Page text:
This Week In Securities Litigation (Week of June 15, 2020)
The Commission resolved one of its largest cybersecurity cases last week, the newswire action. The case combined hacking and insider trading – an international group did the hacking, transmitted the inside information to the traders who then acted quickly prior to the release by other wire services of the deal announcements, making millions of dollars in trading profits.
The agency also continued to focus on COVID-19, filing another action tied to the virus. This time a trader tried to manipulate the share price of a firm he falsely claimed had FDA approval on a drug. that was tied to an insider trading ring reputed to have made millions in trading profits. The agency also filed a stock an insider trading case in which the trader self-reported.
Be safe this week
FinHub: The Commission’s Strategic Hub for Innovation and Financial Technology or FinHub will host a series of meetings in which those involved will have an opportunity to meet virtually with members of the staff to discuss key topics. The first of these P2P meetings will be held the week of July 6, 2020.
SEC Enforcement – Filed and Settled Actions
The Commission filed 1 civil injunctive action and 1 administrative proceeding last week, excluding 12j and tag-along-proceedings.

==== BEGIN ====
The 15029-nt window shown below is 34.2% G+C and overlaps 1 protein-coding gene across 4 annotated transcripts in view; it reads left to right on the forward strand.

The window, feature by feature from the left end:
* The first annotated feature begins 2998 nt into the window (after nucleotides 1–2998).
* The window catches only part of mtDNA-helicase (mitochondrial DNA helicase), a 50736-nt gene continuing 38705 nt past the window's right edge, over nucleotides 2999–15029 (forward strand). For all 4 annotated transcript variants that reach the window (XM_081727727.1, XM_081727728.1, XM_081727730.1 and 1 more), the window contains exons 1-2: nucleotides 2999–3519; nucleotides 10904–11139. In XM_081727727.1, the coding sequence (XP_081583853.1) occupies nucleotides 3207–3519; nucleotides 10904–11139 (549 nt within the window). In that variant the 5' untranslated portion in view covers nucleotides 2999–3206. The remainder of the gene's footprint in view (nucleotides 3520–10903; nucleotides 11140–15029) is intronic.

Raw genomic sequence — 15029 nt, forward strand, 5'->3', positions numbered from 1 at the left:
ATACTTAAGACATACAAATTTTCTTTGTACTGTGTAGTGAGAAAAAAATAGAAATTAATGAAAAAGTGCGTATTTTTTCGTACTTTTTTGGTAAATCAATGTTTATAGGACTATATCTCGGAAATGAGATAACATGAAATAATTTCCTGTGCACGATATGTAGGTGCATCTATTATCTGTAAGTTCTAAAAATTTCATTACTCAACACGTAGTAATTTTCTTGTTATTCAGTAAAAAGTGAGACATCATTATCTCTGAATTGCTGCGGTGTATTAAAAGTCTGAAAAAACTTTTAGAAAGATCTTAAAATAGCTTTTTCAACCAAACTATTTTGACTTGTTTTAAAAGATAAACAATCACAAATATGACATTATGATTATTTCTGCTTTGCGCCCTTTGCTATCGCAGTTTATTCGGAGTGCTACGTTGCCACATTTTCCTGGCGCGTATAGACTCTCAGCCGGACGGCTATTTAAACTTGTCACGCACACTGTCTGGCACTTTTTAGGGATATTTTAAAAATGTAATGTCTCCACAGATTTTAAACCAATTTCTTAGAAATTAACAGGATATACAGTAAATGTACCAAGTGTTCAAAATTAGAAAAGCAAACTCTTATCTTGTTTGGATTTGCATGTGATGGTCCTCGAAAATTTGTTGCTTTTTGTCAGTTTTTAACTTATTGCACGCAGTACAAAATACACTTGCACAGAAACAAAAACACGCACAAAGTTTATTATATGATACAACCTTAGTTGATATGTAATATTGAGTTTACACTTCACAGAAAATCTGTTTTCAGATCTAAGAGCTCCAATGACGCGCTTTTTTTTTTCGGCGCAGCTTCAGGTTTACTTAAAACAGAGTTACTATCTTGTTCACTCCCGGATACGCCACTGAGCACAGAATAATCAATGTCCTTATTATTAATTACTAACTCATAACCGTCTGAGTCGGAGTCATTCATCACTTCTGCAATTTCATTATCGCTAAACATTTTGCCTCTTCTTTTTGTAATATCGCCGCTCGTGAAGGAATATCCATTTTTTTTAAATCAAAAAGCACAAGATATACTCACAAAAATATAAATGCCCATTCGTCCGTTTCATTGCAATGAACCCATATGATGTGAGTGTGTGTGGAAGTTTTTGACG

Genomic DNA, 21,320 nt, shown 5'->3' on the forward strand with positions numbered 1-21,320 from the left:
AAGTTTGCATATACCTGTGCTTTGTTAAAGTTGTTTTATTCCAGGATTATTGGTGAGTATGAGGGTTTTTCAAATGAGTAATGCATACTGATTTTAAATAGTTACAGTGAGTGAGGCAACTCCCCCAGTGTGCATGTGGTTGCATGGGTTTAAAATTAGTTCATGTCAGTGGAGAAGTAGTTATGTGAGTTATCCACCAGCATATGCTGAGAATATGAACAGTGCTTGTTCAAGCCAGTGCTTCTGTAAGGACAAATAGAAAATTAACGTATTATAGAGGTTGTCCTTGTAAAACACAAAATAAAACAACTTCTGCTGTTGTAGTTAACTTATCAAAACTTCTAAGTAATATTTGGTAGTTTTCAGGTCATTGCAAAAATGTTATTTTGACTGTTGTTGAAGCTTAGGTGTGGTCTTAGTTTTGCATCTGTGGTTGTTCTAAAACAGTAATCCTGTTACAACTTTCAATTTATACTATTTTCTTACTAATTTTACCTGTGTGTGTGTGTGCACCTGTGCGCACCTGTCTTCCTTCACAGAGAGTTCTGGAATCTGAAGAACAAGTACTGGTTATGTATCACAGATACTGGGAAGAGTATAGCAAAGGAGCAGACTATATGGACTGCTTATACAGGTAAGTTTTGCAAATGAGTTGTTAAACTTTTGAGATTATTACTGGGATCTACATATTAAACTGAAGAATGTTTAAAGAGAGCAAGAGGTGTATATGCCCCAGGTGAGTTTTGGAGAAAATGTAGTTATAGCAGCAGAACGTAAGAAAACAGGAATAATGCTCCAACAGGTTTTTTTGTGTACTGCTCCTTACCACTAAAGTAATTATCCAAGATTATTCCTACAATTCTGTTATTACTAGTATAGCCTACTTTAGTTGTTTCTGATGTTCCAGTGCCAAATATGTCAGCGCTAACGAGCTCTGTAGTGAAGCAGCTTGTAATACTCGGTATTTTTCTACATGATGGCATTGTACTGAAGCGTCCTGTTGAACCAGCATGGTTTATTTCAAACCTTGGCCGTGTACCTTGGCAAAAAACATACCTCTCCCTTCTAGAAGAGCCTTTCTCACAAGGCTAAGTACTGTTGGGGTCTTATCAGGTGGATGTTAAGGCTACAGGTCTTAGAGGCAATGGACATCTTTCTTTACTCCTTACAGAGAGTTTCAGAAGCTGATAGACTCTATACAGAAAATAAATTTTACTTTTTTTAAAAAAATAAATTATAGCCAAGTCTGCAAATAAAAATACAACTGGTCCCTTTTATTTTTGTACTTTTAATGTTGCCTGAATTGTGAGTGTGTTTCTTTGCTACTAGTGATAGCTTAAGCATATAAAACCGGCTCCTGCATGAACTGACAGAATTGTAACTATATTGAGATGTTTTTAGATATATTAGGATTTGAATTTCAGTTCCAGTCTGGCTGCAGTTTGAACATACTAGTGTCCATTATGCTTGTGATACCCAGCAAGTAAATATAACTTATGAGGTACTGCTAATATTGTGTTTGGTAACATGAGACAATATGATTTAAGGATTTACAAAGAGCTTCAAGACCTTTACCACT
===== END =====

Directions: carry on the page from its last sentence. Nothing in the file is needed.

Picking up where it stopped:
Cyber – insider trading: SEC v. Dubovoy, Civil Action No. 2:15-cv-06076 (D.N.J.) is a previously filed action which centered on an international hacking scheme on two news services tied to an insider trading ring which is reputed to have netted about $100 million in profits. The Commission settled with Defendants Arkadly Dubovoy, Igor Dubovoy, Southeastern Holding and Investment Company LLC, APD Developers, Inc., Leonid Momotok, Aleksandr Garkusha, Vladislav Khulupsky, and Memeland Investments Ltd. The court approved the settlements. The hacker defendants penetrated the computer systems of at least two newswire services. This was done using a variety of advanced techniques which included masking their identities by posing as newswire employees and customers. As a result, the hackers were able to acquire advance copies of corporate press releases before distribution to the public. The information obtained by the hacker defendants was transmitted to the traders. The traders had been recruited with a video which showcased the ability of the hackers to obtain inside information. The information had to be transmitted in a narrow window of time before the release by the newswires of the press releases. The members of the trader group placed trades through a variety of accounts using the information prior to the public release of the information. The hacker defendants were paid either a flat fee or a percentage of the trading profits. At times the traders in the groups communicated with each other and the hackers had access to various trading accounts. The Commission’s complaint alleged violations of Securities Act Section 17(a) and Exchange Act Sections 10(b), 20(a) and 20(e). Previously, in parallel criminal actions filed in the Eastern District of New York and the District of New Jersey, defendants Momotok, Garkusha and Khalupsky were convicted. They were each sentenced and ordered to pay restitution and forfeit assets. Defendants Arkadiy Dubovoy and Igor Dubovoy pleaded guilty and are awaiting sentencing. The final judgments entered in the Commission’s action each enjoined Defendants from future violations of Securities Act Section 17(a) and Exchange Act Section 10(b). The final judgments as to Arkadiy Dubovoy, Igor Dubovoy, Southeastern Holding, ADP Developers, Momotok, Garkussha and Khalupsky direct them to pay disgorgement and prejudgment interest, deemed satisfied by the restitution and forfeiture orders entered against the individuals. Memelland, not charged in the criminal cases, has agreed to pay disgorgement and a civil penalty. Collectively the monetary liabilities imposed exceed $14 million. Previously, the Commission settled with 13 defendants who consented to injunctions. The agency has recovered over $50 million. See Lit. Rel. No. 24833 (June 10, 2020).